Good wayfinding signage along the North Scarborough Green Loop

Erhard Kraus proposed the Green Loop several years back – which linked several existing trails within the area - with the support of the local councillor at the time (Chin Lee), the City’s Cycling Unit, and the Toronto Region Conservation Authority. While the wayfinding signage was good, there are several improvements needed along the western trail which starts at Dunmurray Boulevard.

The lack of curb cuts on the Green Loop hinders accessibility on this trail

There are no curb cuts at Timberbank Boulevard which can hinder accessibility – an issue repeated on the eastern leg near Brimley – while the path itself is very narrow. I was told this was because the TRCA does not have the same trail standards as the City, though the eastern access trail is better.

L'Amoreaux Park represents the start of the eastern Finch Hydro Corridor trail

The eastern Finch Hydro Corridor trail starts at L’Amoreaux Park and is sufficiently wide. It runs next to McNicoll Avenue at first and shifts to within the hydro corridor just before Midland; a road which was considered for bike lanes but was later scrapped in favour of Brimley. Getting to the western Finch trail – which we didn’t do this time around – required using McNicoll to cross the highway and resuming the trail at Duncan Creek Park. Would be nice if a multi-use path can be built along McNicoll to fill this gap.

Back to Toronto

Part of the eastern Finch Hydro Corridor trail runs along McNicoll

After finishing the Green Loop ride, I was impressed with how far Scarborough has come with building their cycling culture; part of which can be attributed to Scarborough Cycles’ efforts. However, a lot of work remains including ensuring Brimley and Huntingwood become permanent, extending Brimley so it becomes Scarborough’s north-south spine, and adding more arterial connections.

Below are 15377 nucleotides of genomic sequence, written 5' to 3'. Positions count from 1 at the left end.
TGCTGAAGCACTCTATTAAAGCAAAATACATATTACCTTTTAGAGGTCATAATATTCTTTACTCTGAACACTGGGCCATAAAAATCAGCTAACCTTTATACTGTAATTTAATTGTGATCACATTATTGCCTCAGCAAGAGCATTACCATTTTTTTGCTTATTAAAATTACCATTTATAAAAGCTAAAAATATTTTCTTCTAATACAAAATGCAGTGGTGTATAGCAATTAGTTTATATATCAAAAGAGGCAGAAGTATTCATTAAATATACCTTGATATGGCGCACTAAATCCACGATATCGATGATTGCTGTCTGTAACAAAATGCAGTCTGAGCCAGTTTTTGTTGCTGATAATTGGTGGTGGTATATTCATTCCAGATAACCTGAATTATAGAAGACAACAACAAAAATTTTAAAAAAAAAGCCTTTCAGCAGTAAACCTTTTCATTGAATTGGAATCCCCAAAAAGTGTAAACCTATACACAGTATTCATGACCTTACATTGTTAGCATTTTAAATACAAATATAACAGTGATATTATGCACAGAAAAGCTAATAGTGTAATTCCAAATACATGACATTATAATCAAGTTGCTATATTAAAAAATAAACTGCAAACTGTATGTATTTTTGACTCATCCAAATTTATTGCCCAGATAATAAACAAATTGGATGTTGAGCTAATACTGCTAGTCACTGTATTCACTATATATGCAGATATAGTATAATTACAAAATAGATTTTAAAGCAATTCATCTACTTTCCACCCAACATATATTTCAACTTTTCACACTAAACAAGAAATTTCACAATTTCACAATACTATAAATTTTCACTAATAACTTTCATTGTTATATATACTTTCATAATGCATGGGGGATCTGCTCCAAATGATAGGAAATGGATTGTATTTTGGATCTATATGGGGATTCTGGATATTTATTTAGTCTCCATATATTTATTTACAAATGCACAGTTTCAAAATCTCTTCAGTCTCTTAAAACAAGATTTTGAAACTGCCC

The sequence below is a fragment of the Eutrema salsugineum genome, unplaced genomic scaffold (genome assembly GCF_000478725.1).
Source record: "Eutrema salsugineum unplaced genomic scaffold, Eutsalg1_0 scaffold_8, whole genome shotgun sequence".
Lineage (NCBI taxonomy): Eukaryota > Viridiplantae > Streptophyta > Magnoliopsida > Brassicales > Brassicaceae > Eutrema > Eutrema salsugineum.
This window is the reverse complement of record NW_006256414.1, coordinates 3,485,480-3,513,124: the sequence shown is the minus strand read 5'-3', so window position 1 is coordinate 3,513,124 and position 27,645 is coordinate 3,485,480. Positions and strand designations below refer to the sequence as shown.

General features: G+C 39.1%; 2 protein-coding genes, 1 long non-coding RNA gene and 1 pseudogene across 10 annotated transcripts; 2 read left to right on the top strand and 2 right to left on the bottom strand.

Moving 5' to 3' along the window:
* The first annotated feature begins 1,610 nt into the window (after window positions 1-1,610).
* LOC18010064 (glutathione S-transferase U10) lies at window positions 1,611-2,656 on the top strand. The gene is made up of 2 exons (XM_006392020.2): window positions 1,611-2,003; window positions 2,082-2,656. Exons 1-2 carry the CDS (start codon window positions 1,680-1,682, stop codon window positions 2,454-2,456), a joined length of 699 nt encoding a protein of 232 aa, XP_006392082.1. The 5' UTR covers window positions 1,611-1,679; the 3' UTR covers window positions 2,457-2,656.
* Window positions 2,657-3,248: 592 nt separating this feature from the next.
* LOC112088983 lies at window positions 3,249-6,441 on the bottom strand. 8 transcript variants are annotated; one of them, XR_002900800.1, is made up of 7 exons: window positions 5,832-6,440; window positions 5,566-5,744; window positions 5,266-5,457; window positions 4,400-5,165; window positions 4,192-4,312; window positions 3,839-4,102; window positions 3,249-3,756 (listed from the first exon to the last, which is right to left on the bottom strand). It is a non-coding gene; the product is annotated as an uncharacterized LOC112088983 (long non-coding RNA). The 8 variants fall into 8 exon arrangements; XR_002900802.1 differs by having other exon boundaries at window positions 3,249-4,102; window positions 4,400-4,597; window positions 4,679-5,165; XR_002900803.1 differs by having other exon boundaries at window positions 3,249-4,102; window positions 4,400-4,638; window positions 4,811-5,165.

Curb tightenings have been spotted along several side streets intersecting Brimley

Janet Joy, Peter, and I used Victoria Park to get back, which may be the most direct route but certainly a scary one with it being six lanes (again) north of York Mills and Ellesmere where Peter turned off. Janet Joy and I continued down Victoria Park and O’Connor to get back to protected bike lanes along Woodbine and Bloor-Danforth.

Thanks Janet Joy for taking this picture at O'Connor and Woodbine

Thanks to Toronto East Cyclists for organizing yesterday’s ride. For those who haven’t biked in Scarborough lately, I recommend doing it to understand the full picture of why Toronto’s road safety advocates need to step up their efforts in Scarborough and other inner suburbs.

UPDATE 2020/09/02 - Councillor Gary Crawford's office used one of my pictures from this blog post to talk about Brimley, but the picture was really of Huntingwood.


  1. Bellamy was scheduled for a Bike lane in Scarborough, it never happened though (it should have). Birchmount and Pharmacy both need to be restored. A Pharmacy connection over 401 is needed (at least for pedestrians/bikes, but I wouldn't object to cars). Finch Hydro Corridor Trail needs to be completed. A focus on cycling infra near the colleges would make sense. UTSC would benefit from Morningside and Military Trail; while Centennial would benefit greatly from Progress and Milner. Also need those bike lanes on Eglinton!

  2. Thanks for this report, and I am glad to hear you had a good ride! Us Scarberians can use some encouragement when it comes to cycling infrastructure.
    One minor comment: I think it's Toronto Water that is responsible for the maintenance of the Green Loop north/south sections, not parks or TRCA as one might think.

  3. As per usual, Rob, another great summary for 'Two Wheeled Politics'. Aside from the 15 of us on the ride, I was impressed having seen other cyclists out and about in the Scarborough neighbourhoods - something I hope will happen within those of North York where I live. Scarborough I believe, has a chance to truly boost its cycling culture with the Huntingwood bike lanes. Brimley of course needs to be extended to Huntingwood to provide a valuable connection, and to be continued northward. With what we experienced on this ride, yes, there is proof of a cycling interest in the suburbs!